In Wake of Tar Spill, Israel’s Health Ministry Bans Sale of Fish From Mediterranean
Although so far there is no indication of any danger posed by eating fish caught in the sea, according to the Health Ministry, samples have been sent to Agriculture Ministry laboratories for testing to rule out the presence of contaminants, and the results are expected in the coming days.
In what Israel’s Nature and Parks Authority called “one of the worse ecological disasters in Israel’s history,” tons of toxic tar washed up on 100 miles of Israel’s 112-mile-long coastline.
Professor Ilana Berman, head of the School of Marine Sciences at the University of Haifa, said that the toxins may have an effect on the marine food chain for many years.
“Even if they manage to clean what is visible on the surface, a large part of the pollution goes down and sinks to the bottom of the sea, and you don’t see it,” she said.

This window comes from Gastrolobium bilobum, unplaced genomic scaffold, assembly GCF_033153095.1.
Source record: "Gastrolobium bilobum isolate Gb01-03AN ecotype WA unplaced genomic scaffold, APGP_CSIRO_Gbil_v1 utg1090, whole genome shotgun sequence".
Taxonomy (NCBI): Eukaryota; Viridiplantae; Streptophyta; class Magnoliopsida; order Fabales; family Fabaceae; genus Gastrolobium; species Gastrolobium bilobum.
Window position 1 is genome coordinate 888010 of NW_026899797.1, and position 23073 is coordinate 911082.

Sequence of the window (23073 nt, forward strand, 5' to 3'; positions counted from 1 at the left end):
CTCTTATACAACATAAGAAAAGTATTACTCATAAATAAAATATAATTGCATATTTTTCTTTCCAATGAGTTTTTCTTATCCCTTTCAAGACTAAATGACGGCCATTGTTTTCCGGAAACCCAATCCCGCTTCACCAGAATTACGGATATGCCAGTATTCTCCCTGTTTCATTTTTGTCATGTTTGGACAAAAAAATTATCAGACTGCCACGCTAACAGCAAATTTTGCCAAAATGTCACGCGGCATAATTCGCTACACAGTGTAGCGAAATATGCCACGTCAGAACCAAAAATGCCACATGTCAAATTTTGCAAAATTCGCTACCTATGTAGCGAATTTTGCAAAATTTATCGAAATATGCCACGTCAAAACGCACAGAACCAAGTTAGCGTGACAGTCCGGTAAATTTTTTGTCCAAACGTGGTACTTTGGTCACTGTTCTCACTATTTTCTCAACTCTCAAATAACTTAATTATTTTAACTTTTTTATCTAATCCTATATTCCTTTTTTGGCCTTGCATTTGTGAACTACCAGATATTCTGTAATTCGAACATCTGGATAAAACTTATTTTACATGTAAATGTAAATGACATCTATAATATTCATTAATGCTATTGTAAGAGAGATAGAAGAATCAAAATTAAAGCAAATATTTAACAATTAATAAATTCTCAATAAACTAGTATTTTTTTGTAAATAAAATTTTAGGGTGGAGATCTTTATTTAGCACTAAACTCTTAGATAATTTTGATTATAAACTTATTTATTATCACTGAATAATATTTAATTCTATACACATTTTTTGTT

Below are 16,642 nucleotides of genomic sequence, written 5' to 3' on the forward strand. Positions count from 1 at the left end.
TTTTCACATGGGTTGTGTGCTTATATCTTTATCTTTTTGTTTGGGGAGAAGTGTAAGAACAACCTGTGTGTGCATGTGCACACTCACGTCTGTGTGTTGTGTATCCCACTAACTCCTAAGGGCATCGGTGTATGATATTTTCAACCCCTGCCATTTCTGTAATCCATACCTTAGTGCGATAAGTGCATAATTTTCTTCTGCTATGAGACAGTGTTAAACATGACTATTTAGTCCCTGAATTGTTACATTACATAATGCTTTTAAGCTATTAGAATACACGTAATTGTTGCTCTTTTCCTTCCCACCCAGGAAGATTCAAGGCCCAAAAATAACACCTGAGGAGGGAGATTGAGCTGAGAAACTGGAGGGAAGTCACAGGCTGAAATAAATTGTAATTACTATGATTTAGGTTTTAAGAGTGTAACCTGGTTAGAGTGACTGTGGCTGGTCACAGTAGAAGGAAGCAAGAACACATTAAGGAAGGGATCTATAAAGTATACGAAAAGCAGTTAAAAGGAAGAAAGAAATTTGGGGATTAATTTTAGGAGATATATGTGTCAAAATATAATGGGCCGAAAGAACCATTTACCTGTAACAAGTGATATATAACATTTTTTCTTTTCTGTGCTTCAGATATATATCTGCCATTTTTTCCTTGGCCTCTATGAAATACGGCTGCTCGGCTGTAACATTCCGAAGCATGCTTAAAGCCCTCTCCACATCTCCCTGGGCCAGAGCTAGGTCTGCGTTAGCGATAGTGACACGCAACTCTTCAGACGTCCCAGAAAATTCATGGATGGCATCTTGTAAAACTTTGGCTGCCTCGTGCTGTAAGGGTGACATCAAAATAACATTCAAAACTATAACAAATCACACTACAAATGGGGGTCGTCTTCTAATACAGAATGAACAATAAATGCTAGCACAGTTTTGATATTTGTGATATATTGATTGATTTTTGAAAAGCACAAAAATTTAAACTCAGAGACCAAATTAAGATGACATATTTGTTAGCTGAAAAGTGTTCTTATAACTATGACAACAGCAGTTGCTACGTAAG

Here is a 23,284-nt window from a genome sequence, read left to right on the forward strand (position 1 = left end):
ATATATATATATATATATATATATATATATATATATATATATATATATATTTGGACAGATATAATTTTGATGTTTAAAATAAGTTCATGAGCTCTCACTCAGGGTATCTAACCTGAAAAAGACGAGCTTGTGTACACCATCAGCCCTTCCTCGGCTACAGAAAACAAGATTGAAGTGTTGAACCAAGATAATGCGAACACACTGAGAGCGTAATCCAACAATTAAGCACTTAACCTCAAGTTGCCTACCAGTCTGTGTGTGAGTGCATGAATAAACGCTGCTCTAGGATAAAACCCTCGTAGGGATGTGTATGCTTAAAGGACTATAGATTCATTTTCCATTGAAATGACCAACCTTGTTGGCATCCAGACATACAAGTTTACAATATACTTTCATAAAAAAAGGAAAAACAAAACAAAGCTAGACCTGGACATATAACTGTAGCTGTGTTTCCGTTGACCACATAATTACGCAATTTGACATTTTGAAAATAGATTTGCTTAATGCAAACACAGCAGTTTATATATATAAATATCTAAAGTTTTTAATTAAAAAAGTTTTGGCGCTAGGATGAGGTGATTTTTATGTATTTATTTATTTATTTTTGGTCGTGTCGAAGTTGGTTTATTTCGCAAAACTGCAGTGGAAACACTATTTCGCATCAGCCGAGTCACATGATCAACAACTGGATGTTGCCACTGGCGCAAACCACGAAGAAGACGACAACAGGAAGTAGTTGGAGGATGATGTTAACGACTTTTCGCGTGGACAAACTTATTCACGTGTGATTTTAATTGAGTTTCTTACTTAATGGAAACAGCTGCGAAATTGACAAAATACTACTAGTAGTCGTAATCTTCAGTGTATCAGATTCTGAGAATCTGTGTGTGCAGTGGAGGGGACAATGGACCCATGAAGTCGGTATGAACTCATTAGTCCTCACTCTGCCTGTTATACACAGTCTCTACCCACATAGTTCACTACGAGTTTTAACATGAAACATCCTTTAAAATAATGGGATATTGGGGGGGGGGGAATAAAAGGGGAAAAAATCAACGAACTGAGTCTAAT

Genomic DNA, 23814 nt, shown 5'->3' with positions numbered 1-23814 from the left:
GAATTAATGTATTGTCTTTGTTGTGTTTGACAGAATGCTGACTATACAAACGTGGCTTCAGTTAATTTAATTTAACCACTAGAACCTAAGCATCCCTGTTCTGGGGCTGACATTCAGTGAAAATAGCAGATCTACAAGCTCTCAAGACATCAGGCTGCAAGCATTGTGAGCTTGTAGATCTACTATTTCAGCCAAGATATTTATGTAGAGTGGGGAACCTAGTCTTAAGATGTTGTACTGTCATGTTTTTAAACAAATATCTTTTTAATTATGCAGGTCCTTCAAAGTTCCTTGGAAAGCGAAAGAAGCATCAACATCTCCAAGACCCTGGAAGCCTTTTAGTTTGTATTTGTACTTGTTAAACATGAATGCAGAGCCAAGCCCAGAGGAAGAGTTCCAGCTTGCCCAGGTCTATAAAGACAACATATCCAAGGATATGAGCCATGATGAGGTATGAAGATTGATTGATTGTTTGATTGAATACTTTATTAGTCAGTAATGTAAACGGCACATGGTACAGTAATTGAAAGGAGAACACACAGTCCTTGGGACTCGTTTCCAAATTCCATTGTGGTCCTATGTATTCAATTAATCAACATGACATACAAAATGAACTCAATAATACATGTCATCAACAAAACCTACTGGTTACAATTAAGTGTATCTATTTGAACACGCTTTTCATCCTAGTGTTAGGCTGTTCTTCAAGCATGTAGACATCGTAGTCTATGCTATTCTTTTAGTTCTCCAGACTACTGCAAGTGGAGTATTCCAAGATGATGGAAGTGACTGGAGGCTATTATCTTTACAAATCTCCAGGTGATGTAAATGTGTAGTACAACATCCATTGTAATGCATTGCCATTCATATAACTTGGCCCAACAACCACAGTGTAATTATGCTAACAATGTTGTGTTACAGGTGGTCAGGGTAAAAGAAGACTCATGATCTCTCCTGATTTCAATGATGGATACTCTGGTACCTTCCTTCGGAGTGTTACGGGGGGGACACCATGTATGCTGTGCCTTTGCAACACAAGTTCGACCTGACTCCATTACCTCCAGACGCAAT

Israel’s Cabinet on Tuesday approved the allocation of 45 million shekels ($13.8 million) to help deal with the massive spill.
“This was a major ecological disaster in which 1,000 tons of petroleum and tar were piled up on our beaches,” said Israeli Prime Minister Benjamin Netanyahu, who, together with Environmental Protection Minister Gila Gamliel, proposed the allocation plan.
The cause of the spill is still under investigation. Israel’s Kan News reported on Monday that the Greek-flagged oil tanker Minerva Helen was a suspect, though the vessel’s owner has denied any connection with it.